It mainly uses the capillary drip trickle irrigation system and low-pressure pipelines to gradually and evenly drip the nutrient solution required by crops into the root zone of crops based on their actual water and fertilizer requirements. The frequent irrigation and slow application of a small amount of water and fertilizer to the roots of crops in drip trickle irrigation integrated with water and fertilizer technology ensures that crops maintain optimal water and fertilizer conditions, and prevents the periodic occurrence of excessive or insufficient water and nutrient conditions that can occur with other irrigation methods.
However, compared with ordinary ditch irrigation, there are significant differences in the entire nutrition absorption process and transport mechanism of crops due to the common water and fertilizer supply methods and irrigation amounts of drip trickle irrigation integrated with water and fertilizer.
Therefore, compared with ordinary ditch irrigation, drip trickle irrigation integrated with water and fertilizer is different in soil temperature, water and fertilizer distribution, and salt transport, and shallow water and fertilizer supply and increased membrane salt accumulation restrict the downward growth of crop roots, which spread close to the soil surface.
Roots are the main organs for crops to absorb nutrients and water, and the shape and structure of roots determine the spatial scale and resource competition ability of root systems for accessing water and nutrients from roots adjacent to them.
Therefore, root positioning in the drip irrigation fertilizer system is one way to prevent excessive irrigation. There are two main methods of root positioning: digging (digging a profile to see the root situation in the soil) and observation (direct investigation: using professional equipment to scan the root distribution state with a lower root tube regularly; indirect investigation: using a water meter to indirectly reflect the depth of the root system based on the water absorption characteristics of the root system).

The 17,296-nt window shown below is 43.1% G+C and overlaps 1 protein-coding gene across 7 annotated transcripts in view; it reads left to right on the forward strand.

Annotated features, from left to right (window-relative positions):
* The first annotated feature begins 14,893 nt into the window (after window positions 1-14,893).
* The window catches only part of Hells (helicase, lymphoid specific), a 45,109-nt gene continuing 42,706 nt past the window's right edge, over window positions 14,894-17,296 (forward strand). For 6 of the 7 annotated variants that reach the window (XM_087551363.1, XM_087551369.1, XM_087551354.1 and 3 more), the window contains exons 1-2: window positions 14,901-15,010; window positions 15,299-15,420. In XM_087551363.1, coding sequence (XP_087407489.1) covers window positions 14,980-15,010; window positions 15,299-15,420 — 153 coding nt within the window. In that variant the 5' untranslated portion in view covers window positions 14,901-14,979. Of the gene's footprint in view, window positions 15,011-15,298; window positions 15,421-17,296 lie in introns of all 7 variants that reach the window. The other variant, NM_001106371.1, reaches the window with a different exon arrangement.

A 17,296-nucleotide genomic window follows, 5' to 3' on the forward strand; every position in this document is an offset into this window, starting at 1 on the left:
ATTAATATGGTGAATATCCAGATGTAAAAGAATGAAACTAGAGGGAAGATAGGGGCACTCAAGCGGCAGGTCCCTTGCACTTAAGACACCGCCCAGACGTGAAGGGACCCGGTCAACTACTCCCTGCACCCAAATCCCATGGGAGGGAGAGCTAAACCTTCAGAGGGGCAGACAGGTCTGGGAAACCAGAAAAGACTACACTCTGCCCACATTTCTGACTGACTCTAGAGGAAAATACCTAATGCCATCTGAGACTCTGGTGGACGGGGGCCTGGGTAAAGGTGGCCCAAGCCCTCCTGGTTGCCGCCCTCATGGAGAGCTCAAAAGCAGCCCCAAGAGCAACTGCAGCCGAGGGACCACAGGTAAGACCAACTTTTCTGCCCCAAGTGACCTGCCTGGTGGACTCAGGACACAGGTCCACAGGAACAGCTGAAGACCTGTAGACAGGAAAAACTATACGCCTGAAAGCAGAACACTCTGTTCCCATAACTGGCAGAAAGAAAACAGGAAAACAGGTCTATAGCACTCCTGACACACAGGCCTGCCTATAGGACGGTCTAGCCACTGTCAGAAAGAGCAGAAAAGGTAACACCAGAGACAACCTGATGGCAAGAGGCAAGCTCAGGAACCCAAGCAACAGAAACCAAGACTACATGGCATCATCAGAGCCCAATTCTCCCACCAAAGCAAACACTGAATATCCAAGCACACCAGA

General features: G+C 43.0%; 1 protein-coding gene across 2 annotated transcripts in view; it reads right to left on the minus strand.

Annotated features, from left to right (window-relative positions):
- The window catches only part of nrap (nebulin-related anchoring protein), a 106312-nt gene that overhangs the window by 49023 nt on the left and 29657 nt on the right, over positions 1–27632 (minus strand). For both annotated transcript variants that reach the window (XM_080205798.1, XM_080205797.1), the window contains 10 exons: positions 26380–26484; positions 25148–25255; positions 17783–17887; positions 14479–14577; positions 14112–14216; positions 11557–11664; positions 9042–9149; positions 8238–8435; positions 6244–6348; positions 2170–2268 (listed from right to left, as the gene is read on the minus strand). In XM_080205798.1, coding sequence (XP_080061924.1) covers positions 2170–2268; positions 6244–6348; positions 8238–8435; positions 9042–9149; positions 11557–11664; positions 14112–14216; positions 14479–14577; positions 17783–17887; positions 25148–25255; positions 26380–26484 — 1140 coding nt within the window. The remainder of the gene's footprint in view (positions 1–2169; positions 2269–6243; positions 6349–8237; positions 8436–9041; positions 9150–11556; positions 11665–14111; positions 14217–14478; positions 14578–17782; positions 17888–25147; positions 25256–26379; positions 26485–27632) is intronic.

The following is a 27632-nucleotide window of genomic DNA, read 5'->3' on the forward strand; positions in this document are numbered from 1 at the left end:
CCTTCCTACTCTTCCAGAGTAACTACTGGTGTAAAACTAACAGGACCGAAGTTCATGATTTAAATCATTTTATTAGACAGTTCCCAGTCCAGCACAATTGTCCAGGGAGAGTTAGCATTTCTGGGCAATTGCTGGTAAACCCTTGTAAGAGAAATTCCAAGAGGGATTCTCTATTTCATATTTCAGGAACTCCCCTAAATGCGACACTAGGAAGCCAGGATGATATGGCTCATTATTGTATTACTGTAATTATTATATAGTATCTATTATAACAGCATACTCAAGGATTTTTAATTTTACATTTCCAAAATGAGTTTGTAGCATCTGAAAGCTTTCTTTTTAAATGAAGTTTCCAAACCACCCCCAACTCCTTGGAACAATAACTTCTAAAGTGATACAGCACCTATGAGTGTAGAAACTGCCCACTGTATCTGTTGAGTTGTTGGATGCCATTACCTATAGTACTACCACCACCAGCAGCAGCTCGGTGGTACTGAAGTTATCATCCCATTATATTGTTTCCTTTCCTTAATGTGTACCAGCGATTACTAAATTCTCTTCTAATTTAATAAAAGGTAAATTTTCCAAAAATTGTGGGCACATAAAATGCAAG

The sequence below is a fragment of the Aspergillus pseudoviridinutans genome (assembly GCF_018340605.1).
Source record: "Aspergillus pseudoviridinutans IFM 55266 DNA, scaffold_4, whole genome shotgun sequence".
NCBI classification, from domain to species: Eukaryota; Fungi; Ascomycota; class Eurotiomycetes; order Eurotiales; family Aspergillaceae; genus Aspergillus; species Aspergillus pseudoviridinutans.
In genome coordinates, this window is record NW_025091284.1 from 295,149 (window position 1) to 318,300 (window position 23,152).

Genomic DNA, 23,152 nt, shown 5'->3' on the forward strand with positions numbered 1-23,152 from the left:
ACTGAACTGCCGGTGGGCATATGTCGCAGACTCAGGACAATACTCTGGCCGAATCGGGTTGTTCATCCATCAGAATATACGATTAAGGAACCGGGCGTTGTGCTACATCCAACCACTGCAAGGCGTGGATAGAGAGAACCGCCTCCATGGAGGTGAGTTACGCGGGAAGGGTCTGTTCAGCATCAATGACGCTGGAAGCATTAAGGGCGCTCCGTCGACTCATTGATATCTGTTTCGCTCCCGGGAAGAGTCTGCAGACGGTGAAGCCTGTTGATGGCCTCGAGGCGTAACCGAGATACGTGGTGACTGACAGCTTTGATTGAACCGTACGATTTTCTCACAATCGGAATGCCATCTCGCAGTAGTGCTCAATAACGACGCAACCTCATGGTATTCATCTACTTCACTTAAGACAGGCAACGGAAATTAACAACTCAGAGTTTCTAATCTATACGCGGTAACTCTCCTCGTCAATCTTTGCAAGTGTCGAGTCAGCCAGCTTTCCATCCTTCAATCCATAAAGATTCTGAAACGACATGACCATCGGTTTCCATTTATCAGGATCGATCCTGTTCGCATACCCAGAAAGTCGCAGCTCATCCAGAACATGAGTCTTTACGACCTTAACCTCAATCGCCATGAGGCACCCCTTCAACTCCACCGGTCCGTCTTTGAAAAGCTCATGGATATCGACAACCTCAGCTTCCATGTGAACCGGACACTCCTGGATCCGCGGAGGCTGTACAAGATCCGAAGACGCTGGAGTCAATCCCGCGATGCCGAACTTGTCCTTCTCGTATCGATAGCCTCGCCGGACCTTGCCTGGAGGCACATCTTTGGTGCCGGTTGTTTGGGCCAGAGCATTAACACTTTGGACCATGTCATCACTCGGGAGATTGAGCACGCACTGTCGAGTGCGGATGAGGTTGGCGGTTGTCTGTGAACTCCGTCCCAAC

After the root distribution depth is confirmed, controlling the irrigation depth is the second step in preventing over-irrigation. The relative water content can intuitively reflect the initial water content of the irrigation, and is often used as a basis for determining whether irrigation is needed and calculating the amount of irrigation water.
There are also two main methods to confirm the irrigation amount based on the relative water content: experience (based on soil moisture characteristics such as field water-holding capacity and relative water content, combined with irrigation depth to determine the ideal irrigation volume for a single cycle) and equipment (embedded water monitoring device in the soil based on the root distribution characteristics, using the set limit to control the start and stop of irrigation equipment offered by reliable irrigation system manufacturers).
In summary, drip trickle irrigation of fertilizer only irrigates the root system and provides fertilizer to the root system, so it is necessary to understand the depth of the crop root system's distribution, control the irrigation amount per cycle based on the root system's distribution characteristics, and then control the irrigation amount based on the soil moisture diffusion characteristics.